• setValue (ELContext context, Object base, Object property, Object value)
  • getCommonPropertyType (ELContext context, Object base)
  • getFeatureDescriptors (ELContext context, Object base)

The purpose of the getValue method is to resolve the specified property object on the specified base object and return the result of the resolution. For example, in the expression #{student.name}, student is the base object (a bean, in this case) and name is a property of the student bean. The returned value is the value of the name property.

When the expression "${ Print.Student.name}" is encountered, the following happens:

  1. The getValue method of PrintELResolver is called to resolve the base object, Print, to the PrintImplicitObject instance.
  2. The getValue method is called again to resolve the second part of the expression, Student. It resolves this part of the expression by invoking the fromName method of PrintImplicitObject with the argument Student in order to get the student name.
  3. The fromName method creates a map of the names of the students and associated Student objects.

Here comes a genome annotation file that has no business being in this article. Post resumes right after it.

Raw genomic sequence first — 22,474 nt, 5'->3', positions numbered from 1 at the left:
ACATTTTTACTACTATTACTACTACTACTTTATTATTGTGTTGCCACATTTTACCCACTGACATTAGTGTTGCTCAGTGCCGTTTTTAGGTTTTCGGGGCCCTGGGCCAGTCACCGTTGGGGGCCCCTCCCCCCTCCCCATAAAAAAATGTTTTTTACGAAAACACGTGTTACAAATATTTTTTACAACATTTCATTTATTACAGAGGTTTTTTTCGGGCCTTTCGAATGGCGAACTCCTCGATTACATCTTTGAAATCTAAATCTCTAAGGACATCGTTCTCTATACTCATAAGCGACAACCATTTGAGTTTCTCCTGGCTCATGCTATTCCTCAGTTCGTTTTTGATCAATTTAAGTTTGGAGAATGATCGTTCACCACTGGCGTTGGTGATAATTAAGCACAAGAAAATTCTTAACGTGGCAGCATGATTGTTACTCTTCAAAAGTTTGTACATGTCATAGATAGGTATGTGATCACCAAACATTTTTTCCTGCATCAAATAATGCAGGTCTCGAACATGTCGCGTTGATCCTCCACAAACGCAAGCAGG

4. From the map it creates, fromName finds the student and returns its Student object.
  5. Finally, the standard BeanELResolver implementation (which is part of the unified EL API) is called to resolve the last part of the expression, name, causing the getName method of Student to be called. This method returns the name.

Registering ELResolver

Once you've created your ELResolver, you have to register your resolver with the application. If you are going to be using the resolver in a JSF application, you use its application configuration file (usually called faces-config.xml) to register the resolver. If you are using the resolver with a JSP application that does not use any JSF tags, you use a context listener to register the resolver. If your are using mixture of both JSP and JSF, then you have to register with the application configuration file.

Registering with the Context Listener

If you want to register with JSP, you have to implement the contextInitialized() method from the ServletContextListener and add to the JspApplicationContext. The following contextInitialized method registers the PrintELResolver class:

public void contextInitialized (ServletContextEvent
                                  servletContextEvent) {

    ServletContext context =
        servletContextEvent.getServletContext();

    JspApplicationContext jspContext =